Stage II: Data Validation

Although the data could be stored in a single file, with around 62,000 entries per volume, this can be too cumbersome for editing purposes. For Volume 1, which covered the area of the Aegean Sea, the entries were grouped into islands with each island stored in a separate data file. In the case of Volume 2 the entries were split into regions. Because the whole of Volume 2 only covers the region around Athens, the data was split into eleven files, divided by initial letter of names. However, this still meant that there were some 11,500 entries in the alpha file, but only about 750 entries in the beta and gamma file. Ultimately, for editing purposes the alpha file was split into four separate segments, with approximately the same number of lines.

The second stage is by far the most time-consuming part of the overall process. All the details need to be checked and this is partly accomplished by manually reading through a printout and partly by electronic means. Not only the content, but also the format needs to be verified, and so a number of checking programs have been written. There are five programs each of which corresponds to one of the fields in the data file (Table 11 lists the programs and describes their function). The checking programs use data stored in a second database, LEXCHECK, although for speed of operation this data is unloaded to data files. There are five separate programs because the amount of information to be processed is too great for a single program and would take too long (the combined size of the program source files represents about 9,000 lines of code, while a number of large arrays are also used). Also, for the convenience of the editing process, work is usually carried out on one field at a time, for instance all places will be checked and edited before moving on to dates. A VAX DCL script is used to control this process, presenting the user with a menu of options (Fig. 12), as well as allowing them to specify a number of other criteria, such as to run the program interactively or in a batch queue. There are several other options, in particular programs can be run to compile lists of names and places. The resultant lists are used to check consistency within the data files.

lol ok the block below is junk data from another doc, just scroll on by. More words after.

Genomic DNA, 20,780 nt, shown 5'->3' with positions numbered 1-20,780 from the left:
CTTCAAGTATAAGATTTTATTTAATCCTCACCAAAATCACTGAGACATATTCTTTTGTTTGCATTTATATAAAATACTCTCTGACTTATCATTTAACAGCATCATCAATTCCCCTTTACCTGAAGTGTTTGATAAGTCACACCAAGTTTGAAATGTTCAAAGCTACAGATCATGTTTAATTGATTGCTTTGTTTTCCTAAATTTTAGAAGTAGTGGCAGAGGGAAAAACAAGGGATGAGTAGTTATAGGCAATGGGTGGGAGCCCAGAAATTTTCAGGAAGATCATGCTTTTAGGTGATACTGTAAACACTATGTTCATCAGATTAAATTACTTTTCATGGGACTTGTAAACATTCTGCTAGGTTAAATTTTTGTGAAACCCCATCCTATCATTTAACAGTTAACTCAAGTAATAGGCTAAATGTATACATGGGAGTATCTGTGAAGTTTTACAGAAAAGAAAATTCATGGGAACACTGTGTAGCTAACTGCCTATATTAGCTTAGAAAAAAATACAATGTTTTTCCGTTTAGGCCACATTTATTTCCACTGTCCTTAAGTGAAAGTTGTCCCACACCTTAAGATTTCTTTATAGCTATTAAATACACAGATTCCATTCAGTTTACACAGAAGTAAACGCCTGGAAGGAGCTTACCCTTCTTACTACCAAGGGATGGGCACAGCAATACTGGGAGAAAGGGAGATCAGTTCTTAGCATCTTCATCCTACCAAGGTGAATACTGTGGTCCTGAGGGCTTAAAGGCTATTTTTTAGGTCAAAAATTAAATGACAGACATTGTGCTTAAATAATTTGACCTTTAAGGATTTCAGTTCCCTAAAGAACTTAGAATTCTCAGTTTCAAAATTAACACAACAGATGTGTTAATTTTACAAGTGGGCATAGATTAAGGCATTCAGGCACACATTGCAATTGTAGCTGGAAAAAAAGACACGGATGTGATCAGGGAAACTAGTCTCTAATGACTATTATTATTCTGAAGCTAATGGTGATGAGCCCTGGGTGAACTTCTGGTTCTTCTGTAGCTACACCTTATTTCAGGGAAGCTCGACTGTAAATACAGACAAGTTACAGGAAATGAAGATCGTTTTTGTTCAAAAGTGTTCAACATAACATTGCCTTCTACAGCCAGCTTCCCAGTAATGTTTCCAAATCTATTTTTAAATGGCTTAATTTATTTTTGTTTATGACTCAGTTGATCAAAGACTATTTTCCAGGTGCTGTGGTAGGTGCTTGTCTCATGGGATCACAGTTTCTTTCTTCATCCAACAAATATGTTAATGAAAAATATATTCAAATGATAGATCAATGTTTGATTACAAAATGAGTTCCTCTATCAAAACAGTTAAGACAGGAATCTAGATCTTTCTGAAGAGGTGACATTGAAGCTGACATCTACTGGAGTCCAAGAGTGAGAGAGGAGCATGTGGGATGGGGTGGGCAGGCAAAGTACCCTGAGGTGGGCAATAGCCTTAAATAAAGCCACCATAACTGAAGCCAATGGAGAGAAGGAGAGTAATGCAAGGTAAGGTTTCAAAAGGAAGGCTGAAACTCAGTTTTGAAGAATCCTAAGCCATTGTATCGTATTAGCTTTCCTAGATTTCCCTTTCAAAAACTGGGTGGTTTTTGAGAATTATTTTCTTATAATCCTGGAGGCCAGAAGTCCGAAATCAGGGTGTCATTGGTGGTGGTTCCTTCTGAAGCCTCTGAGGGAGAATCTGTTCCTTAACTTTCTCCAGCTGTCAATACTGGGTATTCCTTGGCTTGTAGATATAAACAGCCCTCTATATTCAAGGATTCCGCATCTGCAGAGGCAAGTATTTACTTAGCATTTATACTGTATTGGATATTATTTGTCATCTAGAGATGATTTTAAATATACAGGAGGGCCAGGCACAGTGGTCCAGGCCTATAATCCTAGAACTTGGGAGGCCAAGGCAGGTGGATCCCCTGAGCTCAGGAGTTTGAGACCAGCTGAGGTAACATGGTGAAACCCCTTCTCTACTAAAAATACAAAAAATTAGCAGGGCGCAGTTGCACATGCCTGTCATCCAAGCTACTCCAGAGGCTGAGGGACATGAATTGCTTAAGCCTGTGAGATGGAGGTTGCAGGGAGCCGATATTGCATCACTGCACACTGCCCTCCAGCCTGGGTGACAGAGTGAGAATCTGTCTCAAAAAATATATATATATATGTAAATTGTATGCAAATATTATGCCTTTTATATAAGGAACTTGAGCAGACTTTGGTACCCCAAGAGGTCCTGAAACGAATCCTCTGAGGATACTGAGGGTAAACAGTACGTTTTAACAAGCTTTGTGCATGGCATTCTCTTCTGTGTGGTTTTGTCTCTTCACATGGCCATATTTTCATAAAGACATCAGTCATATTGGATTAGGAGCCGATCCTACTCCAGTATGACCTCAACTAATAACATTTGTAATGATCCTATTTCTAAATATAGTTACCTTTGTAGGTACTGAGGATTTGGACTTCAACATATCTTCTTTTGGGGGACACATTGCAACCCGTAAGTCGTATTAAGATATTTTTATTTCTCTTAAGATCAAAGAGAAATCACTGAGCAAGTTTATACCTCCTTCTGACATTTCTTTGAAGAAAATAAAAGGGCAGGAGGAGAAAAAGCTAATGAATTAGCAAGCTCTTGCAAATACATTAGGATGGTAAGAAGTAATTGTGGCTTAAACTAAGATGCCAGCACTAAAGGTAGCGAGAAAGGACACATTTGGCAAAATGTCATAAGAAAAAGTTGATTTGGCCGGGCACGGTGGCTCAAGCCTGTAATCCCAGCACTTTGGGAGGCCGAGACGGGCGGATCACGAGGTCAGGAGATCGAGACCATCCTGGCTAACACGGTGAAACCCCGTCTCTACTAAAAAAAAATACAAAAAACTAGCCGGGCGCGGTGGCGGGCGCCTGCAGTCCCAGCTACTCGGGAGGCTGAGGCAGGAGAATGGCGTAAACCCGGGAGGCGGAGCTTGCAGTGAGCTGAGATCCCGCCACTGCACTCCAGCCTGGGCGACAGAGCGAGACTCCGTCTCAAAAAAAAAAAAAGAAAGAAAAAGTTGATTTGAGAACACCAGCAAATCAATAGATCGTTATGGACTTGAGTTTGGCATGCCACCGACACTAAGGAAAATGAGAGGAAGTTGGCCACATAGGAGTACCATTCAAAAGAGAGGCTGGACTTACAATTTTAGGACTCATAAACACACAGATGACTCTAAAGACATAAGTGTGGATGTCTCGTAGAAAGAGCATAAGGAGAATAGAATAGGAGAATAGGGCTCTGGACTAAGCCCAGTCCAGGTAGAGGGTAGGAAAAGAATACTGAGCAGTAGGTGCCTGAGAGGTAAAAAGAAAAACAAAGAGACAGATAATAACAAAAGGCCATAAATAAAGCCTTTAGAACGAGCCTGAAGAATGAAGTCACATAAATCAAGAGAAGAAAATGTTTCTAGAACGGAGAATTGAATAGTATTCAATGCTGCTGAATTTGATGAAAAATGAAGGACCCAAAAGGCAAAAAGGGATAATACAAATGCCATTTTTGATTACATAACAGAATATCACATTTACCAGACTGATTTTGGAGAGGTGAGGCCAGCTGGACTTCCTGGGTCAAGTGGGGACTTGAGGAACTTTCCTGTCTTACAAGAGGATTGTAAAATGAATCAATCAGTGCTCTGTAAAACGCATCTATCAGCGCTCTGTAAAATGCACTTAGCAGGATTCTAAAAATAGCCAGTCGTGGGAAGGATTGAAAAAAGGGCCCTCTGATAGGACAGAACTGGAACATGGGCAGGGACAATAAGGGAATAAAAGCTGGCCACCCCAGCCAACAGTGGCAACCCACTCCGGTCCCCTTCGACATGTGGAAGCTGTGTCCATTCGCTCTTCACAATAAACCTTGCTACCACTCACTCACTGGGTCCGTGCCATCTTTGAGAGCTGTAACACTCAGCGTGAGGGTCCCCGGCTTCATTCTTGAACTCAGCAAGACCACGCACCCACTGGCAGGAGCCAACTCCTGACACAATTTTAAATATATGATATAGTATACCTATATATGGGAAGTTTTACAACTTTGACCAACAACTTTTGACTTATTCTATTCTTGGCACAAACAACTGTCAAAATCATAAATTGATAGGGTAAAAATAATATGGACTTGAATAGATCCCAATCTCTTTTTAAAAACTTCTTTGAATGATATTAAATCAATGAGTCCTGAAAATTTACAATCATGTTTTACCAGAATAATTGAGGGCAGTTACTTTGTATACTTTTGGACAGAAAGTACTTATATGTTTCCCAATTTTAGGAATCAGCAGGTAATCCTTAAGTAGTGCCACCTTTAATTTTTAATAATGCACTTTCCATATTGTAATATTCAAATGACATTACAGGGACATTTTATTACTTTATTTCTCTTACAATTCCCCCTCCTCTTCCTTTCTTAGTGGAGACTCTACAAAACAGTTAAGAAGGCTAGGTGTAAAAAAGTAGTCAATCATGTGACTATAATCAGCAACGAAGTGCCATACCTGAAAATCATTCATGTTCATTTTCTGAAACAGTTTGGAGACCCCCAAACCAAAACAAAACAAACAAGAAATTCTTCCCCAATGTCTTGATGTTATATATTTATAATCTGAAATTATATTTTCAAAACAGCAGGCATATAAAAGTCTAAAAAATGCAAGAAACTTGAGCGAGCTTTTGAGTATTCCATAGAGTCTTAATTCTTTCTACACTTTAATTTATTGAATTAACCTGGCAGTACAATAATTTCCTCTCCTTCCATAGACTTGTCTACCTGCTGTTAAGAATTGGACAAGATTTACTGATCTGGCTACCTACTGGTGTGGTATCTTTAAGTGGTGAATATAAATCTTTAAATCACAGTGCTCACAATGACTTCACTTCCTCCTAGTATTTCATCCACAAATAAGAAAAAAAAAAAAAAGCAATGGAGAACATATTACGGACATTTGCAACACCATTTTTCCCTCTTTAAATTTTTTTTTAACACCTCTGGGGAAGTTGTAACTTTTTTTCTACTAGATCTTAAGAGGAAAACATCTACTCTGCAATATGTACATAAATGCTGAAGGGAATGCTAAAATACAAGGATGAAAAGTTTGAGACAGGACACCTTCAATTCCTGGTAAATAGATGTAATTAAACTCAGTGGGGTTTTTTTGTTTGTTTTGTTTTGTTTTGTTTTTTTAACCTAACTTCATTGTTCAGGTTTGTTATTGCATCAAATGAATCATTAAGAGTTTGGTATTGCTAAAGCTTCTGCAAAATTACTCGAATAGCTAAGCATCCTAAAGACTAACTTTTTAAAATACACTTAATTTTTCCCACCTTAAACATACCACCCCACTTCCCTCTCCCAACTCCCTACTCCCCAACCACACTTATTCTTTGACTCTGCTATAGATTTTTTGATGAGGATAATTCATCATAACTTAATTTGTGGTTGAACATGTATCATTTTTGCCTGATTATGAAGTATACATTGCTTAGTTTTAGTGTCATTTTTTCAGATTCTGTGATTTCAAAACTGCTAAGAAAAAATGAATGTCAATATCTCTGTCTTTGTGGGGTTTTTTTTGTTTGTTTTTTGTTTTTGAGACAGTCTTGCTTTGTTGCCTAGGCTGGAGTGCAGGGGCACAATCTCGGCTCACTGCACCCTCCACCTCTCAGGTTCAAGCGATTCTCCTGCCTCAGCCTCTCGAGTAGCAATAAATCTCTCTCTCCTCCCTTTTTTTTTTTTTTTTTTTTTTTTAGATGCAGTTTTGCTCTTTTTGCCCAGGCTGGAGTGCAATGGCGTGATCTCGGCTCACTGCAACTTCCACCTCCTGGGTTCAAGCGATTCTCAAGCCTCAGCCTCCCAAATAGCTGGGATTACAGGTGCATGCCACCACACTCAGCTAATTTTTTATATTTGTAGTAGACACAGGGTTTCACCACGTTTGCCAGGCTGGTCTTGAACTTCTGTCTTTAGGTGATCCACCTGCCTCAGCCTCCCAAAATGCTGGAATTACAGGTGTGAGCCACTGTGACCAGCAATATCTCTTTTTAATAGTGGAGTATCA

The original checking programs which ran on the ICL were written in Spitbol, a dialect of Snobol. The new programs have been written in C so making the code more transportable in the event of any future changes in technology. Since there are three more volumes still to be published it is very likely that some hardware changes will take place before completion of the project.

The data for Volume 2 arrived from Australia in a fairly thoroughly edited form and so the actual validation tended to concentrate on checking that the conventions used by the LGPN project were correct in the data files. This process actually took several months, although corrections and additions to the content of the data were also made, in collaboration with the Australian project staff.

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